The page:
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OSHA Makes Good on Targeting Employers Who Retaliate for COVID Concerns

In October 2021, the U.S. Department of Labor (“DOL”) filed a lawsuit against an Austin luxury car dealer because it fired an employee for warning managers and coworkers about possible COVID exposure.

On March 12, 2021, the Occupational Safety and Health Administration (OSHA), part of the DOL, issued a National Emphasis Program targeting employers who retaliate against employees for bringing up concerns about COVID exposure. The Occupational Safety and Health Act prohibits retaliation against employees for reporting unsafe and unhealthy working conditions. Employees may file complaints of workplace retaliation with OSHA. If the matter does not resolve satisfactorily following an investigation, the DOL may file a lawsuit.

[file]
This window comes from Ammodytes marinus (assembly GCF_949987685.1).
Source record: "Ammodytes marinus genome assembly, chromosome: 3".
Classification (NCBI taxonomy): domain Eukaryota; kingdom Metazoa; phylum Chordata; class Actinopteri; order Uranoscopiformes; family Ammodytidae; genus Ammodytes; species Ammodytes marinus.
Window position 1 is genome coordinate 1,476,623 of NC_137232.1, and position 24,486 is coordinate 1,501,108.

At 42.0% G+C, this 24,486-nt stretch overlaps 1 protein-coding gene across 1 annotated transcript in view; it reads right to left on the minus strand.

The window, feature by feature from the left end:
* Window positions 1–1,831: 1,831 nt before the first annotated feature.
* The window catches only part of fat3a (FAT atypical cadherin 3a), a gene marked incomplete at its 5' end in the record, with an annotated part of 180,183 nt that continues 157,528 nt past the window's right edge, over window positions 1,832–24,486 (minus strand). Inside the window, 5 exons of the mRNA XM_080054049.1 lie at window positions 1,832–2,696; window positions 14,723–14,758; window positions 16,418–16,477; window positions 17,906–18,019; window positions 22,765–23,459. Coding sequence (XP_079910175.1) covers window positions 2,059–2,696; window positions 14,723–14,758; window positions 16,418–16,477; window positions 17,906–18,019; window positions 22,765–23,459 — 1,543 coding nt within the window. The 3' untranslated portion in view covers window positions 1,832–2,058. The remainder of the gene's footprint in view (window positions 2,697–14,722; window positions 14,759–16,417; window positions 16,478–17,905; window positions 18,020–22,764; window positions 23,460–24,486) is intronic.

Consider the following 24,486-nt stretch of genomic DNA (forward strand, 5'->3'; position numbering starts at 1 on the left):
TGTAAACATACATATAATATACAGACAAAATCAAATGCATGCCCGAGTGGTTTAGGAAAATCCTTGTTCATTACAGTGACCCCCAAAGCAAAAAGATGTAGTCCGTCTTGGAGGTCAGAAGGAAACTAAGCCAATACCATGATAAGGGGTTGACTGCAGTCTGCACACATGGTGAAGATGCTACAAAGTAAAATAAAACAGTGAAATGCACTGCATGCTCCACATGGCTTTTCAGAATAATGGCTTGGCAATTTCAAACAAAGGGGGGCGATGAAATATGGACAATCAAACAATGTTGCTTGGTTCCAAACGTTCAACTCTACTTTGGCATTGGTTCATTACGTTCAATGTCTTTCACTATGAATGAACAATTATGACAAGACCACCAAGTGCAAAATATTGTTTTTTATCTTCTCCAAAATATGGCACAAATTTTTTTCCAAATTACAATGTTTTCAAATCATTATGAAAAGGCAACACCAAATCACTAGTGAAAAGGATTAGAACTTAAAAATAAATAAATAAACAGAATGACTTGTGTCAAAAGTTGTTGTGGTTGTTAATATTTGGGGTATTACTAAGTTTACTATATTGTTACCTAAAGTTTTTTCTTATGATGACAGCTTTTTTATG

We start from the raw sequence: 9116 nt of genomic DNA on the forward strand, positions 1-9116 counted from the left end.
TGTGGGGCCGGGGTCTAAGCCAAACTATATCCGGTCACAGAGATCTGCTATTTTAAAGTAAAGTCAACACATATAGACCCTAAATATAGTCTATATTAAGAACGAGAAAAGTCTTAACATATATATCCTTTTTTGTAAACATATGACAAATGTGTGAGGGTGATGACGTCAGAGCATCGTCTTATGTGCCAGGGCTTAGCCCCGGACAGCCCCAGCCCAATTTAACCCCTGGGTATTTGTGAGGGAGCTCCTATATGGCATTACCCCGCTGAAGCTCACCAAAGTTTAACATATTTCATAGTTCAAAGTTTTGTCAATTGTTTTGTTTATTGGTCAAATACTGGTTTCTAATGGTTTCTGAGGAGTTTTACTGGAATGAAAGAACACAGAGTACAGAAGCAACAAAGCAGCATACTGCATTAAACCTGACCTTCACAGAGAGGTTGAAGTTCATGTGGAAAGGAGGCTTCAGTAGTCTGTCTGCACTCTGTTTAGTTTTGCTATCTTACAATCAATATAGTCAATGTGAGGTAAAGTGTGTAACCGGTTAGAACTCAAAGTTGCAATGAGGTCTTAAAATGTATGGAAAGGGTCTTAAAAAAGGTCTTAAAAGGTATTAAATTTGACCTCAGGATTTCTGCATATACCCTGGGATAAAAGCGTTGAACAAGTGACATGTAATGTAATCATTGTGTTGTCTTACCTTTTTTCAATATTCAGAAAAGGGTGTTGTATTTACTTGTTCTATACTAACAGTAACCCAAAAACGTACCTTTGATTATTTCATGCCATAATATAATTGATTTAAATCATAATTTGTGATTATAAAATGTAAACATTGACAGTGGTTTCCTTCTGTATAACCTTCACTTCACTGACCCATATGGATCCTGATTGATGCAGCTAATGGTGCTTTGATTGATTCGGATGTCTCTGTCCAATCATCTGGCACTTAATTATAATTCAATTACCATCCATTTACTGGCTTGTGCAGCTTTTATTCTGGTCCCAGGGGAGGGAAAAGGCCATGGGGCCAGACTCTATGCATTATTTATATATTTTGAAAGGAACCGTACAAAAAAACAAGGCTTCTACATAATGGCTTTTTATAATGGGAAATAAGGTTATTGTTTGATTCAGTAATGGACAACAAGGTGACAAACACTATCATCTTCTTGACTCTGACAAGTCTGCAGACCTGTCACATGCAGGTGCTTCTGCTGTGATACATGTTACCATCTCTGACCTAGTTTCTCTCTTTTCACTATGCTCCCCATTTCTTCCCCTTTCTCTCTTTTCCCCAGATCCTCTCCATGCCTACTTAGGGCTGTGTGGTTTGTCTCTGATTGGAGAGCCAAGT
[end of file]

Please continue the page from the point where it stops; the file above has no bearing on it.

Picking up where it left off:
Regarding the Austin car dealership, OSHA investigated and found that Hi Tech Imports violated the Act because it retaliated against the employee in December 2020. The employee had asked Hi Tech management to let other employees know about a co-worker who tested positive for the coronavirus. When management did not share that information, the employee sent an email to all company employees notifying them of their exposure. The company fired the employee within an hour. OSHA found the employee acted legally, with real concern for the safety of co-workers. The company’s decision to terminate this employee was illegal. The DOL can seek damages from Hi Tech including reinstatement, lost wages, emotional distress, and punitive damages.